A study into the use and proliferation of Lean Six-Sigma principles in the food industry

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McElroy, Paul
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Ever since the time when the hunter-gatherers began to abandon their nomadic ways
and embrace agriculture, the organised production, processing and storage of food has
been one of humankind’s most important endeavours. Those who remained static to
till the land, and keep animals for food, began a process that remained largely
unchanged until the 18th century. At this stage, the large-scale production and
processing of food became a necessity in the then-developing world, to feed the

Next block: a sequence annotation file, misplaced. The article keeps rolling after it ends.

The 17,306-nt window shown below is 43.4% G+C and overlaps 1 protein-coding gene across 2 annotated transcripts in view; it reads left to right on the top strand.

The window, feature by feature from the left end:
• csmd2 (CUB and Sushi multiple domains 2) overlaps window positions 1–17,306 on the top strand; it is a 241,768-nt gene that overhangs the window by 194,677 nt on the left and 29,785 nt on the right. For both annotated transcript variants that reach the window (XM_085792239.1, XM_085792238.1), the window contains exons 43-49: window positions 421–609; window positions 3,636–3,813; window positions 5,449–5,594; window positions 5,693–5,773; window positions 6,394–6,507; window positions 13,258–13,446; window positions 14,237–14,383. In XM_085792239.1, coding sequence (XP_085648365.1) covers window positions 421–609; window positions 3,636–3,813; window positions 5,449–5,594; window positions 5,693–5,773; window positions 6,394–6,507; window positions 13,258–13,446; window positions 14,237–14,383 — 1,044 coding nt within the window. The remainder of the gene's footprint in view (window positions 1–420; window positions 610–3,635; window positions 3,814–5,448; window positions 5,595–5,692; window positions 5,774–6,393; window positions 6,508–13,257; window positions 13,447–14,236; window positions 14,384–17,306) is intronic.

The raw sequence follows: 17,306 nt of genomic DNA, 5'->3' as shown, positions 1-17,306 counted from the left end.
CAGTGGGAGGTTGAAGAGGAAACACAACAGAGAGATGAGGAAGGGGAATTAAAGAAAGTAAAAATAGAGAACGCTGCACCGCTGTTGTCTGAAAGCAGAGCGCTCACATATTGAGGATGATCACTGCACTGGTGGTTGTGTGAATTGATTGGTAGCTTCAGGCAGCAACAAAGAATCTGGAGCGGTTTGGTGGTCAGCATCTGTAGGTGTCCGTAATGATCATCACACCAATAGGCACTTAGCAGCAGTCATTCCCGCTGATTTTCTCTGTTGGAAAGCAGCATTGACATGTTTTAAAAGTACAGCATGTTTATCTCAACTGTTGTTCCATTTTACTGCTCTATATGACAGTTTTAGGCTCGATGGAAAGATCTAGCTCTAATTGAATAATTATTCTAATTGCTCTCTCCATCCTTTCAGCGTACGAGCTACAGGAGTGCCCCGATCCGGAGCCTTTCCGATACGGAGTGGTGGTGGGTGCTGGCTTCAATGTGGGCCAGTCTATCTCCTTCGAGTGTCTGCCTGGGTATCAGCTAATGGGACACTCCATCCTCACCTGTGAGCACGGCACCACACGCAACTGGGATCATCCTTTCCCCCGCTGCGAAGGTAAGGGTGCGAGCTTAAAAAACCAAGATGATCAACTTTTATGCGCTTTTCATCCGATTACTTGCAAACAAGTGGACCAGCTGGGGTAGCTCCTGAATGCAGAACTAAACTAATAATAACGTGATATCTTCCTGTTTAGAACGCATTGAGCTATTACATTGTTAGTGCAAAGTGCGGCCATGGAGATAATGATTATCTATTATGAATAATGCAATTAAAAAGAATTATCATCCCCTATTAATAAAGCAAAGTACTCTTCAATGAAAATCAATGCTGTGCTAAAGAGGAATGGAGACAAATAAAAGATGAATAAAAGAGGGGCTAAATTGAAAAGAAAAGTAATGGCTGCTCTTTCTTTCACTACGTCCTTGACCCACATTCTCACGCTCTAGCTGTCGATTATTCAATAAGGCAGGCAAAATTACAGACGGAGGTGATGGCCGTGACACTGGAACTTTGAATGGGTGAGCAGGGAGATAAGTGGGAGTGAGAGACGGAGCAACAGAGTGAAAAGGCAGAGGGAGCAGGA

populations who had migrated from the land to operate the new processes brought
about by industrialisation.

In this manner, food production and food processing also became industrialised. While
continuous improvement (CI) methods began to creep into the non-food sector of
industry around the commencement of the 20th century, it was much slower to take off
in the food industry.

Since the onset of the 21st century, the CI concepts of Lean and Six Sigma have taken
more of a foothold, Lean more-so than Six Sigma. These sets of tools, which endorse
the benefits of reducing waste at all stages of processing, can currently be witnessed
playing catch-up across the industry, and are gaining ground. CI is not, however, as
universally applicable to the food industry as to other sectors, due to the unique set of
quality requirements in food production, where food safety, food hygiene and security

of supply are more highly prized than are absolute-precision factors, such as perfect
product size, shape or weight